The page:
A former bond trader on Wall Street, Sam Payrovi knows that having a successful career doesn’t mean giving up having adventures. Before founding Saintly Bags, Payrovi would embark on weekend trips, but would still need to remain connected via his work computer. He sought a stylish yet conventional bag that would be able to carry his laptop and other items, but couldn’t find one that quite fit what he was looking for. After consistently experiencing the annoyance of bringing multiple bags on his travels, he decided to create his own line of bags. In our exclusive Q&A with Payrovi, we learned more about how he started the luggage company and how he plans to scale his business.
FashInvest: Can you give me a little bit about your background?
Sam Payrovi: I grew up in San Jose, the heart of Silicon Valley, but ended up in NYC somehow. After deciding against [medical] school, I came out of UCLA in 2001 and went straight to work on Wall Street. I spent 14 years in bond trading and weathered the crisis, and much of the early portion of that was spent working 100+ hour weeks. I never had time for week long vacations, so I began to champion the long weekend trip since it was all I could take.
A more senior position I took in 2006 furthered this, but required me to keep my laptop on me at all times. I could be called upon at 3am on a Saturday night to make a change to deal documents, but I had already made the decision that I wasn’t going to be permanently tied to my desk.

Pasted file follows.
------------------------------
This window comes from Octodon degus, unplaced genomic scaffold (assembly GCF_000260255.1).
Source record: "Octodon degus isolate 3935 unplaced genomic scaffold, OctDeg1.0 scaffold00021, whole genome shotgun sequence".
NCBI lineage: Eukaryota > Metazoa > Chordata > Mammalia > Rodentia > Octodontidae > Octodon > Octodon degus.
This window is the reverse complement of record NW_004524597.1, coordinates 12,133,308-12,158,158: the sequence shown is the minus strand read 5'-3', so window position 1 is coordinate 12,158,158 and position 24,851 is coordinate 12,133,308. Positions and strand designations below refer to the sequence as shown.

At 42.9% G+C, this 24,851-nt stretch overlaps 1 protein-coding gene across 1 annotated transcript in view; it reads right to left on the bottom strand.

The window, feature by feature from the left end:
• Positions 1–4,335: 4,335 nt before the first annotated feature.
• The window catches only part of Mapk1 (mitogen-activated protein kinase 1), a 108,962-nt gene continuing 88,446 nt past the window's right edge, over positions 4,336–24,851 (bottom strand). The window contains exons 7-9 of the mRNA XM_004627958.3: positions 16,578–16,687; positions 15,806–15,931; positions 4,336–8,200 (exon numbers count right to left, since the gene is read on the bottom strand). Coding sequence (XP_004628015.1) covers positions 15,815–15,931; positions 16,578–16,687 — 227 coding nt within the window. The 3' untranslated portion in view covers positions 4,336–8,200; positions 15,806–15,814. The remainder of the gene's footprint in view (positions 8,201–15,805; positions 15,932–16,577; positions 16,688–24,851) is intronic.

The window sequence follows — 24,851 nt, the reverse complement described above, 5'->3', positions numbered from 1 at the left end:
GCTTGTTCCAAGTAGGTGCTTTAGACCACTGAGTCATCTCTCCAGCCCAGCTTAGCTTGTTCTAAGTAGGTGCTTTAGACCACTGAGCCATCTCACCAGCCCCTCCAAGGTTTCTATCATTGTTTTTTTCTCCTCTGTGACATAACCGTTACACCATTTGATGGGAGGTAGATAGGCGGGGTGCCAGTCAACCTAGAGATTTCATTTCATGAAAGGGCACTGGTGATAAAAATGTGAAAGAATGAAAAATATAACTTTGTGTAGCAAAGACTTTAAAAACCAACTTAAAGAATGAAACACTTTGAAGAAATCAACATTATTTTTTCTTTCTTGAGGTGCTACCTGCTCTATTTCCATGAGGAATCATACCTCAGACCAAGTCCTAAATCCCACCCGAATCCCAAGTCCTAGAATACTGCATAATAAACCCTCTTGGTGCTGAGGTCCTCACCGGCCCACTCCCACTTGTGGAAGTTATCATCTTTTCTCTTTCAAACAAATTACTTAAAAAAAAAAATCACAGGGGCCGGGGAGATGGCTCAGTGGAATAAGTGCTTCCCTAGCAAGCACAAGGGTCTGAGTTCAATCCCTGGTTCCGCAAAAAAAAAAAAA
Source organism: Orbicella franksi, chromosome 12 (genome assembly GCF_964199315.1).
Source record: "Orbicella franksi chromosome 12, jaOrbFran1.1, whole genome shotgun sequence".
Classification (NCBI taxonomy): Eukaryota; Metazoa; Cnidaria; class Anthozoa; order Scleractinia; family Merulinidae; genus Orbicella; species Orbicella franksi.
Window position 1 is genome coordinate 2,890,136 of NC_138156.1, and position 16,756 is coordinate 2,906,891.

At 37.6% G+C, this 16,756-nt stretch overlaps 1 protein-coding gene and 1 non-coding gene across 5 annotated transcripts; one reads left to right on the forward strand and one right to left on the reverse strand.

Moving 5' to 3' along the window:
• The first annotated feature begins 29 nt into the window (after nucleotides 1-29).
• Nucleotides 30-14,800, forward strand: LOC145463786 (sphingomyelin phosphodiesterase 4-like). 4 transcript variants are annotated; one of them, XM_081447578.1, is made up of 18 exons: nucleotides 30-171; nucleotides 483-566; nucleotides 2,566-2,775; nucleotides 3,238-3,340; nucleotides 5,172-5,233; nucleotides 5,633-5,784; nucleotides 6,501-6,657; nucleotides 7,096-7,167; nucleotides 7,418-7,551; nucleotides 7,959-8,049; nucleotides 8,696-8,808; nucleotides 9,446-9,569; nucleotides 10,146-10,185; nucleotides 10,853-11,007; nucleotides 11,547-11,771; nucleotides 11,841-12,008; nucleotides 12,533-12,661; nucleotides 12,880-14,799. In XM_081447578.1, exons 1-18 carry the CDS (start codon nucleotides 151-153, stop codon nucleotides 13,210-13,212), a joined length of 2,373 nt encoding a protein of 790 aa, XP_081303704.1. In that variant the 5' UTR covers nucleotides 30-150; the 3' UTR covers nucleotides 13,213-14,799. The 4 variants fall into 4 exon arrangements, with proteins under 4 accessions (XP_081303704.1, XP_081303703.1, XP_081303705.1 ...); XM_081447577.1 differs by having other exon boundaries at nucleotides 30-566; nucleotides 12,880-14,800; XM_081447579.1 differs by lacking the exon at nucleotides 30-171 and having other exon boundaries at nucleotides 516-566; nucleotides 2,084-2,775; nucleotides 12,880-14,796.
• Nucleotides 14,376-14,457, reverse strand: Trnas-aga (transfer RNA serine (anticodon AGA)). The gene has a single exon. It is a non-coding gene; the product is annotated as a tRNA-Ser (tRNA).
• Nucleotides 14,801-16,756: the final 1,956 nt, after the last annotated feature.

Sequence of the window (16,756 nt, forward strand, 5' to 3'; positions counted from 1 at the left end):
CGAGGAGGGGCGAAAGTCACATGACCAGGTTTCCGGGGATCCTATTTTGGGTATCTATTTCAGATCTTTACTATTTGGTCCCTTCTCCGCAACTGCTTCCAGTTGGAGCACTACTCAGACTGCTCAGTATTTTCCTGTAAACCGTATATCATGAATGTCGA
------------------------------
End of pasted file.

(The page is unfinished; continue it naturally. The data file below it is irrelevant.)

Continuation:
I basically decided that I would keep taking my weekend trips and would always take my laptop with me. My colleagues had a joke that I had structured more deals in international waters than I had at the office. To me, that was a statement of success.
FI: What inspired you to create this company?
SP: During my weekend travels, I despised showing up to all my trips, even the beach house, with separate luggage — my rolling carry-on and also a laptop bag. I searched everywhere for luggage that was compartmentalized or even modular, so that I could take one piece, but I never found it. What little there was out there was not attractive, and didn’t carry my laptop or separate my shoes.
When I came across the idea of fully customizing bags during a trip to Southeast Asia, I realized this solved all the issues. Not only would it allow customers to include up to two shoe pockets and laptop pockets, but also to get a leather type and color they wanted.
As I observed the demand and exuberance people expressed about my bags, I added more and more customization without complicating the hand production process.
FI: What’s makes your bags different from the sea of other bags out there?
SP: While there are many competitors, the market for weekender bags is highly fractured. Brands such as Tumi, Wilson’s and Coach cater primarily to business travelers, whereas Moore & Giles, Saddleback, Ghurka, J.W. Hulme and Will’s Leather goods cater to different niches within the luxury market.
Within that sector, each brand’s aesthetic is highly unique and their products vary wildly. For example, Saddleback makes indestructible bags that are appropriate for the Wild West, while Ghurka is a high fashion label that cuts corners in quality.